† isolation exercise: an exercise involving movement at a single joint that works a single muscle or related group of muscles, e.g. the bicep curl, where only the elbow moves and which works only the biceps.
‡ compound exercises: an exercise involving movement at multiple joints, which works a chain of muscle groups, e.g., the lateral pull down involves shoulder and elbow movement and works the lats (shoulder) and biceps (elbow).


It's gone pumpkin time in my part of the world, so I'll have to continue this tomorrow.
 

alligatorob

Respected Member
Ælfric, thanks for your thoughtful reply. I do appreciate your expertise, and your input. A little about myself, I know nothing about this except what I have learned from the trainer I use and from people here. I started this in March, before that I had not seen a gym since high school. So my expertise is near zero.

You say more pulling exercises, what are you thinking? Specifically what should I do.

Are exercises that cover a set of muscles better than those that focus on a single group? Again what do you suggest? I like the hip abduction machine, but none of the things you list are things I do or plan to do. I could give that one up I guess, but it seems to be good for just exercise.

If I do few exercises and fewer sets but still want to fill a couple of hours what do you suggest? One option at my gym is a Tabata training class, I have gone a few times.

I spent 2 hours at the gym today, and made this list before I saw your post. Different exercises, but I suspect you will see much the same pattern:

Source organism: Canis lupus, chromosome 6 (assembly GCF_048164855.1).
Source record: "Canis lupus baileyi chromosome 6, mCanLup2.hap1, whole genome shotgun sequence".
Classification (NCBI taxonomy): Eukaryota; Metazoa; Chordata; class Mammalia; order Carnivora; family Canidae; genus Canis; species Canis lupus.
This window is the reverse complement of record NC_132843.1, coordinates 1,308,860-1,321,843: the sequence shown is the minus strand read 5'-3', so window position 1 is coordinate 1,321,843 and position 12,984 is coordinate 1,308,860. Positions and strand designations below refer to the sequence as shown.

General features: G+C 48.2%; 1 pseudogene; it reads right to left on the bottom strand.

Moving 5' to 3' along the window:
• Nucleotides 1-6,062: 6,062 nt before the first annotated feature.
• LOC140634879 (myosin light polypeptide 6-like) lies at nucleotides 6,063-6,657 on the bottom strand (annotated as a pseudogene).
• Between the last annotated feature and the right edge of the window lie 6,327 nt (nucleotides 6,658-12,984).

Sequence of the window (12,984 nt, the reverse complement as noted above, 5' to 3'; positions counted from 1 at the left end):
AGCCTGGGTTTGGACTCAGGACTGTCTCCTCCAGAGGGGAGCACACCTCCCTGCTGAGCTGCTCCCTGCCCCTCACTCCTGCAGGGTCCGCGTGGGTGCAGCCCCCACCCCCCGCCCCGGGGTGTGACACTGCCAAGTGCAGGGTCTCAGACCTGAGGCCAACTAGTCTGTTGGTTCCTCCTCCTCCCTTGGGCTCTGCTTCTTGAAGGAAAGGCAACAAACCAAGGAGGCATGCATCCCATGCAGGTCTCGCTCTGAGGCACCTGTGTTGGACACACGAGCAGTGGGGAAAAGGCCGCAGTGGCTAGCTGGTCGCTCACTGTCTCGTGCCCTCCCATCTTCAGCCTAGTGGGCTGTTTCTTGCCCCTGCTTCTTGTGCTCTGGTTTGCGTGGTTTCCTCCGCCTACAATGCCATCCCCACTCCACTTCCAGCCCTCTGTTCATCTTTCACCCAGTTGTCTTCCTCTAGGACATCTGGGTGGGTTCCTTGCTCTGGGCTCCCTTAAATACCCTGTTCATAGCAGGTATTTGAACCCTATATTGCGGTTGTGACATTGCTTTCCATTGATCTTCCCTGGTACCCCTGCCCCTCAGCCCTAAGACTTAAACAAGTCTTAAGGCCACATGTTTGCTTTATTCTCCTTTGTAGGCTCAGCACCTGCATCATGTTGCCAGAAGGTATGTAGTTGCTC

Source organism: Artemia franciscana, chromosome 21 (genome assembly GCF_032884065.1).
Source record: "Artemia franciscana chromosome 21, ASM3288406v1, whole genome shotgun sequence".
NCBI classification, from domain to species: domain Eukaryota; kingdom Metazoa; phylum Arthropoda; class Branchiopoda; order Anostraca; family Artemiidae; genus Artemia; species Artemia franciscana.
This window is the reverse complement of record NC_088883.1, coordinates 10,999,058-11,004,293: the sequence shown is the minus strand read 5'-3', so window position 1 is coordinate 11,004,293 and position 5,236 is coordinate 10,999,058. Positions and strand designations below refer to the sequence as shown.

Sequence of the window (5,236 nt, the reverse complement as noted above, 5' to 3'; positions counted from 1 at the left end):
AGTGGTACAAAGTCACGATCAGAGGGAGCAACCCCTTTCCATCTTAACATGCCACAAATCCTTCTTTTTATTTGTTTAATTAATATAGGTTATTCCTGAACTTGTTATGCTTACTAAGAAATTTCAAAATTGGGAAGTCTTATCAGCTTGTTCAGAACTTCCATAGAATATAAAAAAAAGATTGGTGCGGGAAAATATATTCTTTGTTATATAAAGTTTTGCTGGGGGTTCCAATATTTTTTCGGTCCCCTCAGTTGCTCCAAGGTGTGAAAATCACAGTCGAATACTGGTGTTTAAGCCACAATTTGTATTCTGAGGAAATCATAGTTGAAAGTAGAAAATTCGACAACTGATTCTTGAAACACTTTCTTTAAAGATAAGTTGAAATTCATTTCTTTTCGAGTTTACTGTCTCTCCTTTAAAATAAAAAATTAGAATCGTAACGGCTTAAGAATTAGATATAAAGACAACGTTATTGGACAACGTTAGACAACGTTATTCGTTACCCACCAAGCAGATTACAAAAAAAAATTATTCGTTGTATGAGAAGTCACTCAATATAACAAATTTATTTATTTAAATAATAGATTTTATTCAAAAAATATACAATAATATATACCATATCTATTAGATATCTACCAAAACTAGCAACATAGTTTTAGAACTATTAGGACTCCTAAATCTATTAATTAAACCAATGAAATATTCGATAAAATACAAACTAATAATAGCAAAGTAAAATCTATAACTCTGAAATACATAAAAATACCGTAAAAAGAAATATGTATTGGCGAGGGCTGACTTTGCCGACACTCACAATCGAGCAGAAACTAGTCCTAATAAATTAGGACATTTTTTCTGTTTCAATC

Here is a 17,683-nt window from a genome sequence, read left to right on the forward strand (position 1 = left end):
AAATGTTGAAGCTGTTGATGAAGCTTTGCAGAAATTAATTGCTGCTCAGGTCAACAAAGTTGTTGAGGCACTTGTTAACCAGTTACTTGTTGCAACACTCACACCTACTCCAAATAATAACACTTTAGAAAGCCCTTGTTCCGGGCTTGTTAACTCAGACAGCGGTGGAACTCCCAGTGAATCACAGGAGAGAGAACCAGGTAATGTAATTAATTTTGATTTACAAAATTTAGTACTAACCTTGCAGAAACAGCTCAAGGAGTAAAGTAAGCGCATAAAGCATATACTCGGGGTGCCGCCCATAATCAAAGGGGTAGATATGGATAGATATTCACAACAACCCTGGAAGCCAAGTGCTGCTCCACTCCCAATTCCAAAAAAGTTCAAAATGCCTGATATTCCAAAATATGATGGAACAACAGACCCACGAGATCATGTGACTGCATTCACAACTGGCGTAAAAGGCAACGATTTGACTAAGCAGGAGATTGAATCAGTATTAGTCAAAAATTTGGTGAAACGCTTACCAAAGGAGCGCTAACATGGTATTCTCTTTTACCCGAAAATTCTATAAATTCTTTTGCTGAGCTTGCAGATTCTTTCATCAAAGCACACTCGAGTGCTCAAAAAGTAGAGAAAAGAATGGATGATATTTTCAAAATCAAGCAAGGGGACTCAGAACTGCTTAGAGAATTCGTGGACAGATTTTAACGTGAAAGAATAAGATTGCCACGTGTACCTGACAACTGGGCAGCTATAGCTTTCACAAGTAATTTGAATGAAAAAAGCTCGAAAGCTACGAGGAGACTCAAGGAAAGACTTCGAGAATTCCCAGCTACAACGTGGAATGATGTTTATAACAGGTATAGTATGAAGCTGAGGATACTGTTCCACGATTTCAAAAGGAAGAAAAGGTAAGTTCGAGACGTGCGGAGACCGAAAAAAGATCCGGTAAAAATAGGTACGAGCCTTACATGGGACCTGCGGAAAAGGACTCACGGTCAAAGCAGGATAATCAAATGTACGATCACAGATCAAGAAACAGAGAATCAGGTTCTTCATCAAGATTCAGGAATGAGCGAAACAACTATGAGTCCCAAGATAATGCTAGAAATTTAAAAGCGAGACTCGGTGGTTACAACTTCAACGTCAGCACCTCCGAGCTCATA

• 5 min on the exercise bike
  • 5 min of general warm up exercises
  • 4 sets on an old leg curl machine, laying down facing the ground
  • 4 sets on a seated fly machine
  • Calf press on old cable machine, one leg at a time, 4 sets with rest
  • 4 sets on Nautilus ab machine
  • 30 reps on a back extension machine, weight set to maximum, only the one set, not to fatigue
  • 3 sets, 12 reps on an ab wheel followed by 7 reps of back rolling, 2 sets no resting, not to to fatigue
  • 100 reps doing a kind of short situp using some kind of upper ab tool, don't know what it is called. Not to fatigue
  • 4 sets triceps press on nautilus machine
  • 3 sets, 10 reps situps on incline bench holding 35 lb weight, not to fatigue
  • 4 sets on hip abduction machine, 2 exercises reversed and facing the chair, one legs apart to maximum possible spread, the other legs squeezing together inner thigh exercise
  • 5 min on the exercise bike
  • 5 min of general stretching and warm down exercise
Thanks again for your advice!
 

Ælfric

New member
Pushes

These are exercises where you push the weight away from you, or exercises that use the same muscles as pushing exercises. On Monday you did six of these, and on Tuesday your did two:
  • seated overhead press: compound exercise working the shoulders and triceps.
  • bench press: compound exercise working the chest and triceps.
  • side arm lift: isolation exercise working the shoulders.
  • overhead tricep: isolation exercise working the triceps.
  • tricep push down (twice): isolation exercise working the triceps.
  • Arnold press: compound exercise working the shoulders and triceps.
  • chest press: compound exercise working the chest and triceps.
Again, there's a lot of isolation exercises working just a single muscle, and a few compound exercises working a number of muscles.

Pulls

These are exercises where you pull the weight towards you. You did two of these each day:
  • one arm row: compound exercise working the back and biceps.
  • bicep curls (twice): isolation exercise working the biceps.
  • lat pull down: compound exercise working the back and biceps.
The big thing to note here is how few of these you are doing compared to the list of the pushing exercises.


The reason I wanted to get these listed out in groupings is that it makes it clear where the duplication is, and where the imbalance is.


I'll start looking at the solutions, and your specific questions, when I log on again tonight (time to go to work now).